USB Fridge

October 7th, 2010 by Potato

Wayfare got me this cute little USB-powered Peltier cooler single-can “fridge” for our anniversary (aside: thanks to Amazon, I got her a big pile of late).

The idea is neat: using the power from your computer’s USB hub, you can cool a plate down to a respectably cool temperature, and use that to cool your pop. Then, encase the whole thing in retro-styled plastic. It’s a great gift idea for me, as I’ve been known to drink a half dozen or more caffeine-laced beverages through the course of a stressful work day. Because I’m cheap, I keep a case of Coke bought from the grocery store under my desk rather than go down to the vending machine or caf to spend waste $2.25 a pop. However, I then have to go to various lengths to make them cold, such as stealing ice from various hospital ice dispensers (the caf used to have a free ice dispenser for this purpose, but they took it out during the last renovation and never put it back in), or putting my Coke outside on the window ledge in the winter. After all: a One that is not cold, is scarcely a One at all.

Unfortunately, the cooler doesn’t look to be quite powerful enough to get the job done. After several hours on the plate, my Coke was barely any cooler than the ones that had been sitting on my desk at room temperature. However, the plate itself does get nicely cool, so I figured it maybe just needed more time to bring the temperature of the Coke down. However, even after sitting there overnight, the Coke is at best “not warm”. The air inside the fridge is also not particularly cold.

So, time to hack!

I can immediately identify two issues with the design. The first is that though the plate gets cold, only a small ring of aluminum from the can actually contacts the plate to transfer heat. So, I grabbed a handful of copper wool sitting around to see if I could increase the surface area for conduction.

The other issue is insulation: the little plastic fridge isn’t insulated. I figured it would at least limit convection and so should work better than the similar pop chillers that consist of just the cooler plate alone… however, remember in thermodynamics there is no free lunch. Though the top half of the plate gets cold, the bottom half gets hot, and in the system as a whole there is a net increase in heat. There’s no insulation break in the plastic around the heat dissipating area on the bottom and the chilled area on the top — the plastic may be serving as a route for the heat to get back up to the can, working against the chiller’s job. Though the fridge is very nearly perfectly sized for a single can, there is a tiny bit of wiggle room for insulation. Though I do actually have some syrofoam here, it’s way to messy to try to cut down to the right size, so I’m going to start by testing some bunched up tissues.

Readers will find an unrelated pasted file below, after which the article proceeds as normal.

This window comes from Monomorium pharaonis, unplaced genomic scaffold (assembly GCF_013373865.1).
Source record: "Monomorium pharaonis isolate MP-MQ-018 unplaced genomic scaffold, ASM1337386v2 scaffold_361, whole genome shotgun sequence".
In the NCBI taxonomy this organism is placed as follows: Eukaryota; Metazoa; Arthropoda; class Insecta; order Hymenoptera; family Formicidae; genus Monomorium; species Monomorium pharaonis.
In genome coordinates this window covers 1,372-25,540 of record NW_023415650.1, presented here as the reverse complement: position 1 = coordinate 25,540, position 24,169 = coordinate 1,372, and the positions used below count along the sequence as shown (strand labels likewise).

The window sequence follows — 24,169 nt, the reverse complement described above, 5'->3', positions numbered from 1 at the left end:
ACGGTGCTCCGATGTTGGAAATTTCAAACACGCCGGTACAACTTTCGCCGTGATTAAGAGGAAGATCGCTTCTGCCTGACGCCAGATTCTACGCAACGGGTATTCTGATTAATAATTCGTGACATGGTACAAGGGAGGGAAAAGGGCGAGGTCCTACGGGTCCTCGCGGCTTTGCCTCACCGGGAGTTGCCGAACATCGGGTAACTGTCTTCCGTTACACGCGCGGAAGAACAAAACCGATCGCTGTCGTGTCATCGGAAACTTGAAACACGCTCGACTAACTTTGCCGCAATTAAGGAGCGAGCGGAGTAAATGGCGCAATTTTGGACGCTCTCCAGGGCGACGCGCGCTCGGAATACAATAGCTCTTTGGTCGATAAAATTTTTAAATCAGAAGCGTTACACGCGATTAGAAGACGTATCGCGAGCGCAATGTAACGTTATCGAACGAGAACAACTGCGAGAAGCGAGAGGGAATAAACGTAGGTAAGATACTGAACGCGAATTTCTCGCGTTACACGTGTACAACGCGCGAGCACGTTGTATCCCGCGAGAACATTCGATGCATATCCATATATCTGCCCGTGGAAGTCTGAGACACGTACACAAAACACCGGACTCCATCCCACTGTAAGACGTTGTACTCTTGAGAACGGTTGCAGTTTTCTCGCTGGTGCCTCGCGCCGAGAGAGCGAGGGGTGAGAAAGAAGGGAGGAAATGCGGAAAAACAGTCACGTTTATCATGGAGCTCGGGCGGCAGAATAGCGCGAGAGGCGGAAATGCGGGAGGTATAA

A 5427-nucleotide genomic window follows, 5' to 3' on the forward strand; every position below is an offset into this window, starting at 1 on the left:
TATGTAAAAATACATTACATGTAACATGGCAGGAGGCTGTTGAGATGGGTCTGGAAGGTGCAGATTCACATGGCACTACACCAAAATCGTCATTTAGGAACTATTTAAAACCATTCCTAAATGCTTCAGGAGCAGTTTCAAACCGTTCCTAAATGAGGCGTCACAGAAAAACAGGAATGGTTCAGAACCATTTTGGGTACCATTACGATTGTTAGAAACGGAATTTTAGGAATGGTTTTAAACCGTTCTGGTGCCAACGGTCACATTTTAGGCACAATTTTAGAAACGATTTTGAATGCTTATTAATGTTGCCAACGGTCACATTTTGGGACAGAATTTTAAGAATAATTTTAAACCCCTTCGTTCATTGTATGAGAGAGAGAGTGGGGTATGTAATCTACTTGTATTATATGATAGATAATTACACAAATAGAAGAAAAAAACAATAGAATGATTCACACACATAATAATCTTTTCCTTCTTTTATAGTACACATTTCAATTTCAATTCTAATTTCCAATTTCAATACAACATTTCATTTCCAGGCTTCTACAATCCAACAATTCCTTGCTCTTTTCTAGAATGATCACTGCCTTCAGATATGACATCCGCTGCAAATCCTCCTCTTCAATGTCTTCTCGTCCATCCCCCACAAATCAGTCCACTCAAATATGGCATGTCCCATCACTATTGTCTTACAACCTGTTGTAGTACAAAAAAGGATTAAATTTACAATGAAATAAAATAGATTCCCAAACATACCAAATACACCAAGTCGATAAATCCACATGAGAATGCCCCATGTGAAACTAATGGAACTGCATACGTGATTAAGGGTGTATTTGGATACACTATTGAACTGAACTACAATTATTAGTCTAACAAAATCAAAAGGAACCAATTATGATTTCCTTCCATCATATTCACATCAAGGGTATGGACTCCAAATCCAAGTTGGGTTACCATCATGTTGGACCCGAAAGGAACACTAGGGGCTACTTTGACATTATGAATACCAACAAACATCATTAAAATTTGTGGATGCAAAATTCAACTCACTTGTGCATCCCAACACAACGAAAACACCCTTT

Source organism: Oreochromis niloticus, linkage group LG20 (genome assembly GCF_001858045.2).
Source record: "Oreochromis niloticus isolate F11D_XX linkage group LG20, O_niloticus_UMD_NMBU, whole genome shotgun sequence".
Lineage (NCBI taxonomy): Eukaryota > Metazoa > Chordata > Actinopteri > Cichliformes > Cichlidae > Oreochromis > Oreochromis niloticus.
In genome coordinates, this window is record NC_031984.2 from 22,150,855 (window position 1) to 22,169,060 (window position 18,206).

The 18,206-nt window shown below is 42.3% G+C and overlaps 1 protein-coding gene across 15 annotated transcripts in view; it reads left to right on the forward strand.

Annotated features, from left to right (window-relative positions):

The Coke chiller with my crappy mods.

Unfortunately, even after leaving it on with the new mods in place overnight, my Coke was still no cooler than before. The copper wool turns out to not be a particularly good thermal conductor, despite being made of copper (I guess it’s all those air pockets). So, I grabbed some aluminum foil and tried to pack the bottom hollow of the Coke can to get better conduction, but still no joy. Then I did a bit more reading:

The Wikipedia entry on the thermoelectric coolers mentions that these USB drink chillers may not be very useful, providing milliWatts of effective cooling. For a quick calculation, the specific heat of water is about 4.2 J/°C/g. So, it would take 4.2 * 355 = 1.5 kJ of energy to lower the temperature of my pop by 1 °C. If 0.1 W of effective cooling were getting into the can, it would take over 4 hours to lower the temperature by 1 °C. Yikes!

Now I know why it says “keep your drink cold” on the box and not “cool your drink down” — it looks like the chiller is only powerful enough to slow down the warming up of an already cold drink. The answer may be more power!!!!!11one!111!! I’m pretty sure there are some DC power supplies not being used around here, though I’ll need to check with some of the more electrically-intelligent people around here if feeding more power to this thing could blow it up (or even help at all).

Other oddities: even though it only takes power from the USB (it doesn’t seem to try to load any drivers or work with the software in any way), it has system requirements, including 100 MB of free disk space…

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